Today is election day—and we have two very important decisions to make.
The first is to determine who will represent us at Queen’s Park. In both the Rainy River Record and Fort Frances Times, we have carried the profiles of the four candidates and have written their views on a variety of topics covered in last week’s debate here.
The choices are clear between the candidates.
The paramount question remains, “Who will best represent us in the legislature at Toronto?” Who of the candidates best understands the needs of the people of Kenora-Rainy River.
The second important question that voters must take action on today is the question of how elections will take place in the future.
We are being offered a choice: “First Past the Post” (our current system) or a new system that will include both a “First Past the Post” election and then the appointment of people to reflect the proportion of votes each party receives in the election.
The latter system currently is used in New Zealand.
If we look at the historical results of Ontario elections, with the potential new system, the last time an Ontario political party would have formed a majority would date back to Leslie Frost in the early 1950s.
Every other election in the past 50 years would have ended in a minority and coalitions would have been necessary to govern. Even the party with the most seats may not have been asked to form the government.
It may appear there is a landslide for the incumbent, Howard Hampton, if lawn signs are to be believed. However, that is not the reason to avoid going out and voting.
Other candidates also have expressed their views on topics and issues. Whoever is elected will have to take into consideration the concerns of all voters and not just those of the winning party.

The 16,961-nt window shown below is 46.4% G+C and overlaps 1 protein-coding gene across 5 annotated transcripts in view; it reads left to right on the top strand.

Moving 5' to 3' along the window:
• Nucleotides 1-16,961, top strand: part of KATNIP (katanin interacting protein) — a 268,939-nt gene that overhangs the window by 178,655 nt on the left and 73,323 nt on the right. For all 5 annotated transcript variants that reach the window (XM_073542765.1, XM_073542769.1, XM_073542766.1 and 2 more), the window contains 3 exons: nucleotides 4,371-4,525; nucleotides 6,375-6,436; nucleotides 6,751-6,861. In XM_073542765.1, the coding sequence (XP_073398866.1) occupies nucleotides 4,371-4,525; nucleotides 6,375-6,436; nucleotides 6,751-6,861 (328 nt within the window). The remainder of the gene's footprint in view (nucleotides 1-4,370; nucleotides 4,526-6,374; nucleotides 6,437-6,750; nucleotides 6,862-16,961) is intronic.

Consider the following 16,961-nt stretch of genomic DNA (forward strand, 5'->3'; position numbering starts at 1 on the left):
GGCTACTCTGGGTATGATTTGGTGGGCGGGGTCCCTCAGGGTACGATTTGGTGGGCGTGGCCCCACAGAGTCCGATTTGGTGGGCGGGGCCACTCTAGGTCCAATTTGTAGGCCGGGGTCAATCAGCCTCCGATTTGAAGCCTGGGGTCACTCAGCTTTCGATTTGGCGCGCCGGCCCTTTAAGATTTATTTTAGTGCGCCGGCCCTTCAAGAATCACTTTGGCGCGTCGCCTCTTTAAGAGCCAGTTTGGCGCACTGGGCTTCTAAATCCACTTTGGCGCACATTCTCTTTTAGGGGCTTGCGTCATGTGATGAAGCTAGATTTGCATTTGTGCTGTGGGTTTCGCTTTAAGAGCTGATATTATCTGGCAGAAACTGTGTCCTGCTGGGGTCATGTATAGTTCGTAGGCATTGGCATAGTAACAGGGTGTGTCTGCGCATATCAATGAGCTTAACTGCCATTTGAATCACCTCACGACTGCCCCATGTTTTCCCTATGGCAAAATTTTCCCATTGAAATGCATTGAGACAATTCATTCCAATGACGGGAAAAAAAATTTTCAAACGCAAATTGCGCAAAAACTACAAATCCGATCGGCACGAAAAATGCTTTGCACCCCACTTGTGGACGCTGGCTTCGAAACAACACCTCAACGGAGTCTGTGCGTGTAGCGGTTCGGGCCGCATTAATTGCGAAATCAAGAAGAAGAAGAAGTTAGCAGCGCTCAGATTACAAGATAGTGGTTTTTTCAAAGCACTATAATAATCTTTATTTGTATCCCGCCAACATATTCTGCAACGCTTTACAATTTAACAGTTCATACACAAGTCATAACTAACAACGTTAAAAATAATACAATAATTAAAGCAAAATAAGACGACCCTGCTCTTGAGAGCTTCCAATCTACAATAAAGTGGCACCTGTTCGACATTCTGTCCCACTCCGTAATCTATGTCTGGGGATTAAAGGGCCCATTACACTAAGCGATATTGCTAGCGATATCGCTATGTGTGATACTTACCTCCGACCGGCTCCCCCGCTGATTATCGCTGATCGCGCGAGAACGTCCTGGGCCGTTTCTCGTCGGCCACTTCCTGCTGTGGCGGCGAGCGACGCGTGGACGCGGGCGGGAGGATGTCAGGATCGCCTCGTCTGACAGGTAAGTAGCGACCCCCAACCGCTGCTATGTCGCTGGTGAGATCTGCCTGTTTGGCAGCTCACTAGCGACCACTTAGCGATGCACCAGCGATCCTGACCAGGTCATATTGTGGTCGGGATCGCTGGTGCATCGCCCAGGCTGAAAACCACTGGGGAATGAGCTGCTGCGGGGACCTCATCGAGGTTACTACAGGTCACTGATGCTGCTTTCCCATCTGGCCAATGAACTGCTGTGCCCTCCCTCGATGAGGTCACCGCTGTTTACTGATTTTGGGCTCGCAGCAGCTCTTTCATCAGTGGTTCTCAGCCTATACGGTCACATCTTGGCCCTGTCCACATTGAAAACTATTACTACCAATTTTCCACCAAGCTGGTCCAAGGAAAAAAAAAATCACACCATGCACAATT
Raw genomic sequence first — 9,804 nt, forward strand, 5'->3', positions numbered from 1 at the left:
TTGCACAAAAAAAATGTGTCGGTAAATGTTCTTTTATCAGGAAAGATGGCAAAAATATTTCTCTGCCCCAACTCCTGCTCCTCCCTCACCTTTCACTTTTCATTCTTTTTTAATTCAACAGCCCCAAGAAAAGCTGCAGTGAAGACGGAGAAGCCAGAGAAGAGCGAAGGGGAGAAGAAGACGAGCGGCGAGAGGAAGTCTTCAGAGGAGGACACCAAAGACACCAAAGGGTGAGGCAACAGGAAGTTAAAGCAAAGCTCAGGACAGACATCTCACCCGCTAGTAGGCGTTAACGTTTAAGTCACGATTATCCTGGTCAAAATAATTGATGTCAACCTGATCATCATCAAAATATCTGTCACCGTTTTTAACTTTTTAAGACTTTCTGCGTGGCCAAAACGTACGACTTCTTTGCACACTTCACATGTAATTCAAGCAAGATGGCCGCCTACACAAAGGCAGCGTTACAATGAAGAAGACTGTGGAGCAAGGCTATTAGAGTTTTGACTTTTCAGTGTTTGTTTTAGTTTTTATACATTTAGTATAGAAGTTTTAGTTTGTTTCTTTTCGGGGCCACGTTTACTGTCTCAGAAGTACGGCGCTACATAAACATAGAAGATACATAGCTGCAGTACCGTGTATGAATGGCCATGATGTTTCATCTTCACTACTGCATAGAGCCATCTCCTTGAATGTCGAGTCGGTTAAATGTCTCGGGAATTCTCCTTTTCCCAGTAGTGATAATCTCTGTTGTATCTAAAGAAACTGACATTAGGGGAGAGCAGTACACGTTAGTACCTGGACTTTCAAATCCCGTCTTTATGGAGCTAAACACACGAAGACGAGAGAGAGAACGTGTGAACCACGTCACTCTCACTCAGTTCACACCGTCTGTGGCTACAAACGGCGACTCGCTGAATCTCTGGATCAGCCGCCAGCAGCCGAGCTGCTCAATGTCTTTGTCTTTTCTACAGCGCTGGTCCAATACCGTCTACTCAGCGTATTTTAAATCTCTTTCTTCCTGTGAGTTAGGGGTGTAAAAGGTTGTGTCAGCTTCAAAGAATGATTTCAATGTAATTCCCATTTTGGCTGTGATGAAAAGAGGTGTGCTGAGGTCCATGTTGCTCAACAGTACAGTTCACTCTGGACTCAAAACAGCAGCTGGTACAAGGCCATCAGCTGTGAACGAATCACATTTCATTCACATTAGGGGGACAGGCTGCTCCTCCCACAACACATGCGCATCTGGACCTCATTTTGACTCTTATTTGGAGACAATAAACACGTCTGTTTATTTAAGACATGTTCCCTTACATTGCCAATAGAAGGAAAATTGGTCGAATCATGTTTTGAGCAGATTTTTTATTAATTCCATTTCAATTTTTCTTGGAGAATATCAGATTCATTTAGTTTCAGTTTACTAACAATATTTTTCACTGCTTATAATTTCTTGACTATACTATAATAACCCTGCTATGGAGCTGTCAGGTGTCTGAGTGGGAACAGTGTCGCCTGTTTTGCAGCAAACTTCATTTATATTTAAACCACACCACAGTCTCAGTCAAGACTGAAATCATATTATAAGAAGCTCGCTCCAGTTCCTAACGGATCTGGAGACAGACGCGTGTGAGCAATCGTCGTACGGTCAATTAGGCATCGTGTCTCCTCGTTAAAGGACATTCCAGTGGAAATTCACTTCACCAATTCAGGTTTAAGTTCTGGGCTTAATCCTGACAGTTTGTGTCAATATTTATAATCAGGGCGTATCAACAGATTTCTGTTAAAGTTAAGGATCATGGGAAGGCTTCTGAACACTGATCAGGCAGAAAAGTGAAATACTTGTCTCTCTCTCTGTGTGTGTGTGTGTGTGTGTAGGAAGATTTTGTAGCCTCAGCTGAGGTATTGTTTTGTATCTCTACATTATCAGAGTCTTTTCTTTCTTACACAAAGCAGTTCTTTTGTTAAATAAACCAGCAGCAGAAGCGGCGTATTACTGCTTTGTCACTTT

Everyone wins when we vote because with everyone speaking, whoever represents us, will have a clear understanding of the needs of the different voices that they represent.
We live in a country where we get to choose who will govern us and how we will be governed. In the last two weeks, we have witnessed disturbing scenes coming from Myanmar (formerly Burma), where Buddhist monks and the people have taken to the streets to demand a more democratic form of government—only to be beaten, imprisoned, or killed.
They want a system we take for granted.
This election we get to choose how we will be governed in the future. That is an important decision. We also get the chance to tell the legislature of our concerns about our area of the province.
If you have not voted when you read this, you still have time to get to the polls and cast your ballot. You get to be heard—something hundreds of millions of people around the world are denied.
You still can help determine how we will be governed in the future.
Please don’t pass on democracy.
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